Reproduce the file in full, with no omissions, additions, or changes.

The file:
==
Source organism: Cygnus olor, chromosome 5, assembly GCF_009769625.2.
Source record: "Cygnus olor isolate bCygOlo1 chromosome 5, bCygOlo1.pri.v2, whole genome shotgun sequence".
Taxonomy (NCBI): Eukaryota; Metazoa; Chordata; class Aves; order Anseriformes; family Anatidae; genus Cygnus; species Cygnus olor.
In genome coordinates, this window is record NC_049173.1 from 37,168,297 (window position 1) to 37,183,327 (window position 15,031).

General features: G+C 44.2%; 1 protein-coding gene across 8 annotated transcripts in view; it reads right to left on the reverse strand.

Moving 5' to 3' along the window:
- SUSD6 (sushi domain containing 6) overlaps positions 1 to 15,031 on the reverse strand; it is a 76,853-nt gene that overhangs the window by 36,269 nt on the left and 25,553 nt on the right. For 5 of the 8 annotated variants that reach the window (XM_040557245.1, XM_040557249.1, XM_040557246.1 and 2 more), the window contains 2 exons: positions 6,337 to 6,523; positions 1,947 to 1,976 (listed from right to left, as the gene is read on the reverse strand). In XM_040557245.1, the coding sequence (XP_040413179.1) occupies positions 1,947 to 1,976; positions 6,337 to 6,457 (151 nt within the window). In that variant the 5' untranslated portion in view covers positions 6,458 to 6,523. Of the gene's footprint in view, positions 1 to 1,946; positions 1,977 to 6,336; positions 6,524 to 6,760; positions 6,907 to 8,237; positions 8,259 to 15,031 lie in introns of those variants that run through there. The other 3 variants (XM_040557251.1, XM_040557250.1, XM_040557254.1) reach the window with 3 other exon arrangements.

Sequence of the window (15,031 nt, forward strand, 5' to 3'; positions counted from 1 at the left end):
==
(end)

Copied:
Source organism: Cygnus olor, chromosome 5, assembly GCF_009769625.2.
Source record: "Cygnus olor isolate bCygOlo1 chromosome 5, bCygOlo1.pri.v2, whole genome shotgun sequence".
Taxonomy (NCBI): Eukaryota; Metazoa; Chordata; class Aves; order Anseriformes; family Anatidae; genus Cygnus; species Cygnus olor.
In genome coordinates, this window is record NC_049173.1 from 37,168,297 (window position 1) to 37,183,327 (window position 15,031).

General features: G+C 44.2%; 1 protein-coding gene across 8 annotated transcripts in view; it reads right to left on the reverse strand.

Moving 5' to 3' along the window:
- SUSD6 (sushi domain containing 6) overlaps positions 1 to 15,031 on the reverse strand; it is a 76,853-nt gene that overhangs the window by 36,269 nt on the left and 25,553 nt on the right. For 5 of the 8 annotated variants that reach the window (XM_040557245.1, XM_040557249.1, XM_040557246.1 and 2 more), the window contains 2 exons: positions 6,337 to 6,523; positions 1,947 to 1,976 (listed from right to left, as the gene is read on the reverse strand). In XM_040557245.1, the coding sequence (XP_040413179.1) occupies positions 1,947 to 1,976; positions 6,337 to 6,457 (151 nt within the window). In that variant the 5' untranslated portion in view covers positions 6,458 to 6,523. Of the gene's footprint in view, positions 1 to 1,946; positions 1,977 to 6,336; positions 6,524 to 6,760; positions 6,907 to 8,237; positions 8,259 to 15,031 lie in introns of those variants that run through there. The other 3 variants (XM_040557251.1, XM_040557250.1, XM_040557254.1) reach the window with 3 other exon arrangements.

Sequence of the window (15,031 nt, forward strand, 5' to 3'; positions counted from 1 at the left end):